I admit it. I can’t keep up.
We’ve been lamenting (or celebrating, if you like) for years that technology moves so fast, and if you blink, you’ll miss something. For an old-timer like me, it doesn’t seem like that long ago that companies were rushing to establish “a presence” on the Web—most often in the form of a website that was basically a company brochure online. Then came e-commerce, and if you weren’t selling on the Web, you were being left behind. Even e-mail became outdated, in favor of instant messaging. Now, IM applications everywhere lay dormant, as people flock to social networking sites like Facebook and MySpace in order to stay instantly connected. Seemingly five minutes ago, if you didn’t have a blog, you were missing out. Now some contend that blogging is a dinosaur, while microblogging sites like Twitter take center stage. The paint on Twitter’s world headquarters is barely dry and technophiles are already migrating to other, newer microblogging sites, such as Jaiku and the like.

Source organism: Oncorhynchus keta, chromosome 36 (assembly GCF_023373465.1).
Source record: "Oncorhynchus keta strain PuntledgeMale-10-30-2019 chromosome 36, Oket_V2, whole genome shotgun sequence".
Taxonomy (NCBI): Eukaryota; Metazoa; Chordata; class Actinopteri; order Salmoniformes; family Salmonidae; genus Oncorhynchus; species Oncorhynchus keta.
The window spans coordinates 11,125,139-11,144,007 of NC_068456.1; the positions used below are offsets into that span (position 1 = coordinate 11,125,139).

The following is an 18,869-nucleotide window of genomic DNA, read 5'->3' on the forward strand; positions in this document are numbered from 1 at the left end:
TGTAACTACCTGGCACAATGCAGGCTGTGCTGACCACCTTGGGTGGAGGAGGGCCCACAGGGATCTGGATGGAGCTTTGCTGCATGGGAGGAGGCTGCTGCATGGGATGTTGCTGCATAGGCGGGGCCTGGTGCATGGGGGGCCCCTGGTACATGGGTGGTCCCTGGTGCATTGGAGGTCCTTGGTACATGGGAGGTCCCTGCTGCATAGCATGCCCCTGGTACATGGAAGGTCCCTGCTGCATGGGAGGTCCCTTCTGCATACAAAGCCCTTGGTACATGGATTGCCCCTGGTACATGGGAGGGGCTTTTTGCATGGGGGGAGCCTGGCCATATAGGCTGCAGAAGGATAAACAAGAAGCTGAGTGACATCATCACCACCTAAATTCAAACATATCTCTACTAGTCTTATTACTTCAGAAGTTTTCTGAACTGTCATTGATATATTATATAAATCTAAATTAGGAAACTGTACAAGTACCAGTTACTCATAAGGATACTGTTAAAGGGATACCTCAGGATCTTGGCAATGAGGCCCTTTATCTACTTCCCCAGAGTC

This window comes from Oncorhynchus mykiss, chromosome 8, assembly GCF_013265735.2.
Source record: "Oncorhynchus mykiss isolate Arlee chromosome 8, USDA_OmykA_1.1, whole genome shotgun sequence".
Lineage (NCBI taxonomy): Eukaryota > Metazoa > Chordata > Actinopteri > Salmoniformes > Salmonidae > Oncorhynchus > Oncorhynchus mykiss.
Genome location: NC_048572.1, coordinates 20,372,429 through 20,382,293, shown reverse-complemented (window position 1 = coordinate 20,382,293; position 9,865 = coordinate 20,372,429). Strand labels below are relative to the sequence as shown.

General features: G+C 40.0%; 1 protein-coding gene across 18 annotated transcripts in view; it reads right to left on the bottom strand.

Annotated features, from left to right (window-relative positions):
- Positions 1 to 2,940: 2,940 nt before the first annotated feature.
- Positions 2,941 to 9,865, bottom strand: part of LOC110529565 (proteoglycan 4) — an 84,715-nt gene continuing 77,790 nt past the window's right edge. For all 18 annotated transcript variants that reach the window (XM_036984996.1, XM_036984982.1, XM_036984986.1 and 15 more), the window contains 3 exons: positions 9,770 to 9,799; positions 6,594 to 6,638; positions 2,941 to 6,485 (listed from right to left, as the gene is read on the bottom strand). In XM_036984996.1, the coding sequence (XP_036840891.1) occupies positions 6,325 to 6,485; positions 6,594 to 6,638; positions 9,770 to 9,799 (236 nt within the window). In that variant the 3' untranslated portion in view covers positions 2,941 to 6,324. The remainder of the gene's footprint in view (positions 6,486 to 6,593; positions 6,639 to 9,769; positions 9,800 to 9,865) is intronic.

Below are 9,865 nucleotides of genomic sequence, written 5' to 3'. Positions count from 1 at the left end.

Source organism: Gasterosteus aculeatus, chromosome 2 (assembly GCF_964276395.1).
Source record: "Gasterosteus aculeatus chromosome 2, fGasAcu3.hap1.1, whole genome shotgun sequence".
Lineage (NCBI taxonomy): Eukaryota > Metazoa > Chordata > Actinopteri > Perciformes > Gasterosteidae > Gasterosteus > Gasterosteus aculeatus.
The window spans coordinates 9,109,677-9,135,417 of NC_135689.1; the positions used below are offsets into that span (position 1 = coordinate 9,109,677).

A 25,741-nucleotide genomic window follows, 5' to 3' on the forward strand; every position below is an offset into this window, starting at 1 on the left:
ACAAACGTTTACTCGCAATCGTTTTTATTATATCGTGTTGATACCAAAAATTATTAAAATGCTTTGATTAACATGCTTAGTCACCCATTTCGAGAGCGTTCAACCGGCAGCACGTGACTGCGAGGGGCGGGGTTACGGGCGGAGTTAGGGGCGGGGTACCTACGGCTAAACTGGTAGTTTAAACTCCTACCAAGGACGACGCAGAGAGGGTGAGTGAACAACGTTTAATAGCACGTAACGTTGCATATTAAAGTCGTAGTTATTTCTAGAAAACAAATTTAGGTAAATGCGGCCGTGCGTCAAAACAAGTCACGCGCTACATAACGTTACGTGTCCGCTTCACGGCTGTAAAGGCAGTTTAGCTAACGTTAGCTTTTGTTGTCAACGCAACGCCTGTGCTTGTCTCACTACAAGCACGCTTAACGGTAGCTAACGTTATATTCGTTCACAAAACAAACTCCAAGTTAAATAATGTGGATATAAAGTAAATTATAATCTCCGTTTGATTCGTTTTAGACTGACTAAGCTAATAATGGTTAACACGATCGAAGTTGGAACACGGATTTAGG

When does it stop? Far be it for an old curmudgeon like me (in his 30s) to stand in the way of progress, but I can’t help but wonder if this isn’t all moving too fast. When we rush to jump aboard speeding bandwagons, always looking to the next best thing while eschewing our pet toys from only a few months ago, we run the risk of abandoning the fundamentals of communication and marketing. We eschew discipline and long-term strategy in favor of the latest fads.
If blogging made strategic sense two years ago, my guess is it still makes strategic sense for your organization today. If, on the other hand, you were simply blogging two years ago so as to not feel left out of the latest craze, chances are you were in it for the wrong reasons then and don’t see value in it now.
I would simply encourage that the next time someone asks you, “Are you on ‘phlenkerkemp’?” that you take a deep breath and think about WHY you should be on phlenkerkemp in the first place, and will you care in 24 months?